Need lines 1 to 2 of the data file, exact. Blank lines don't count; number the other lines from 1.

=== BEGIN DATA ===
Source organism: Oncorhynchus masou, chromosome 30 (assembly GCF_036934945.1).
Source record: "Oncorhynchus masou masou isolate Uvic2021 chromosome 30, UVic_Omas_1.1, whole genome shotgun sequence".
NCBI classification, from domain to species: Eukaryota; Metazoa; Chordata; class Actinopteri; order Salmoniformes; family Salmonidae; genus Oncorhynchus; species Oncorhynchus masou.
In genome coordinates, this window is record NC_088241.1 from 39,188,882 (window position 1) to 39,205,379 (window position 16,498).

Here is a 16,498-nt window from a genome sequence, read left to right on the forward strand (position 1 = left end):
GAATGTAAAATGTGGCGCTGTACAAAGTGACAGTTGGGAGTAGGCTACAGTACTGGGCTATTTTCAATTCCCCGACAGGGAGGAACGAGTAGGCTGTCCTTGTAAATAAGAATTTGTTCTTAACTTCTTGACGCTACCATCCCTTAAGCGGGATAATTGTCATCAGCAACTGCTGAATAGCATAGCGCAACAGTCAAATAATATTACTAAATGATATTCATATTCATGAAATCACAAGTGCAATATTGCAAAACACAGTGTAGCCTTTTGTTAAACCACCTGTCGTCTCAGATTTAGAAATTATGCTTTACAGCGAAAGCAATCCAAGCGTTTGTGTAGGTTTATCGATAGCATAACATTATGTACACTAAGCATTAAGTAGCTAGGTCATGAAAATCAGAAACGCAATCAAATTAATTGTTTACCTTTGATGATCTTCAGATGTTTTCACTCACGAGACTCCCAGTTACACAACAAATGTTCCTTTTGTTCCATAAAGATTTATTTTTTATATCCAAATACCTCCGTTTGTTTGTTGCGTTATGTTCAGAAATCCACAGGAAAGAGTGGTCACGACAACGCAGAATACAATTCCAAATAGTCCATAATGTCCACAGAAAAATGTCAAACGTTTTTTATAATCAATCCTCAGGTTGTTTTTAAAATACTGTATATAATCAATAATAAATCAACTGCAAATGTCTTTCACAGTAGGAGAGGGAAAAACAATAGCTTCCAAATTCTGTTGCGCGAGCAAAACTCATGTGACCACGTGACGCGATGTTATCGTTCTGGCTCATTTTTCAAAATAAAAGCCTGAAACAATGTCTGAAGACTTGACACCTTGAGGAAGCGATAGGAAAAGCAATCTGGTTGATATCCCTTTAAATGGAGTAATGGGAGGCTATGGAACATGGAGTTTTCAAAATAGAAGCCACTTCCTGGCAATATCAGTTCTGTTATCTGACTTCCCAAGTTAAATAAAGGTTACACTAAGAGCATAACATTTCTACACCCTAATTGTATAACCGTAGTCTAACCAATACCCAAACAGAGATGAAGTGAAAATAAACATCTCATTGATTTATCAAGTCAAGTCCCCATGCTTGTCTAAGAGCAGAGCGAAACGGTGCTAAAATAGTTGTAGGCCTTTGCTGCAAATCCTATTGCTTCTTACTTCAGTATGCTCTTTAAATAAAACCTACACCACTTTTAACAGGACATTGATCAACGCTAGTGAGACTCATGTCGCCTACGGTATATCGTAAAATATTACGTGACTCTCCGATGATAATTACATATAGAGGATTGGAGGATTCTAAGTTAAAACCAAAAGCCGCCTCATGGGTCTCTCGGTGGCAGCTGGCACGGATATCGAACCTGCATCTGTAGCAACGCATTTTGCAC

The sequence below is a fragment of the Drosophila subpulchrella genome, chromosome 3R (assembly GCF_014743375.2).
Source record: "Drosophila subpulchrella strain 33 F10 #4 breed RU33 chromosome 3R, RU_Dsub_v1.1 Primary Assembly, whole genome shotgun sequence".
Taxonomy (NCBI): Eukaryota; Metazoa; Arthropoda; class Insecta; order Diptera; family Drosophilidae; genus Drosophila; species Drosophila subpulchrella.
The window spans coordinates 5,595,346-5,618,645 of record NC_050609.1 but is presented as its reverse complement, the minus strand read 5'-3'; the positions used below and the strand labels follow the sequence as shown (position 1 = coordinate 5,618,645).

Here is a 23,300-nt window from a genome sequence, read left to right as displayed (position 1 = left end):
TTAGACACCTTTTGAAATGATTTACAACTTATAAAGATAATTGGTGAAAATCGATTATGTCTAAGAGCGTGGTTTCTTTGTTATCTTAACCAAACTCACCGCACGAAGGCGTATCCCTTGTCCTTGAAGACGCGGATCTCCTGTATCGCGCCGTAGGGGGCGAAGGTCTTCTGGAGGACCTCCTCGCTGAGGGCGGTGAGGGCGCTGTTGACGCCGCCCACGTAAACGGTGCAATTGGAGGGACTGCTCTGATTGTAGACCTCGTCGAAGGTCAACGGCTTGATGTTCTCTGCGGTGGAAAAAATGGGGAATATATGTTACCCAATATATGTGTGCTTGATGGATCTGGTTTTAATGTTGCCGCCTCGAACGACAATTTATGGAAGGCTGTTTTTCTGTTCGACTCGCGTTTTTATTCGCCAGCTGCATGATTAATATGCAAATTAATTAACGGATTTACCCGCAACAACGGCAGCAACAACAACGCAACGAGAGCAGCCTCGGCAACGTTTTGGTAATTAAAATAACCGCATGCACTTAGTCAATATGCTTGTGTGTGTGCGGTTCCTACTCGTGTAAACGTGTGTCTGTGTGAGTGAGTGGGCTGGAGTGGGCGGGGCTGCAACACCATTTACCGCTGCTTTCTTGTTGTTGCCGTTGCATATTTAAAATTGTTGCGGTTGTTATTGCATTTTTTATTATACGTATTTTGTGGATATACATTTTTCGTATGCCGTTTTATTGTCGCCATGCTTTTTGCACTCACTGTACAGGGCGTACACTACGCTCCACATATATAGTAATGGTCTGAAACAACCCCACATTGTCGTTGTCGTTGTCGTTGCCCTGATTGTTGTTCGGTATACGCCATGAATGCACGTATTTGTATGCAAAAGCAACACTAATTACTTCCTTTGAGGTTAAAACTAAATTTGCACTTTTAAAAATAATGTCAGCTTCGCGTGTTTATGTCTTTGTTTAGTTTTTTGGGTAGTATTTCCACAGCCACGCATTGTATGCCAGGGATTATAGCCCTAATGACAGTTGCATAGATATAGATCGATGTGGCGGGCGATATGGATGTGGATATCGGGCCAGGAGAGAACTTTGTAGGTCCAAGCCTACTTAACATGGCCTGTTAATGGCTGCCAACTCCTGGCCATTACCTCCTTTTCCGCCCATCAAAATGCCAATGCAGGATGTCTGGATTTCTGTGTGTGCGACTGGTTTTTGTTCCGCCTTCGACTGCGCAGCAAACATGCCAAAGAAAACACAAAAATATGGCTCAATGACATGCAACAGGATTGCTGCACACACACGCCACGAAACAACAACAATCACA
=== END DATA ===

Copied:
Source organism: Oncorhynchus masou, chromosome 30 (assembly GCF_036934945.1).
Source record: "Oncorhynchus masou masou isolate Uvic2021 chromosome 30, UVic_Omas_1.1, whole genome shotgun sequence".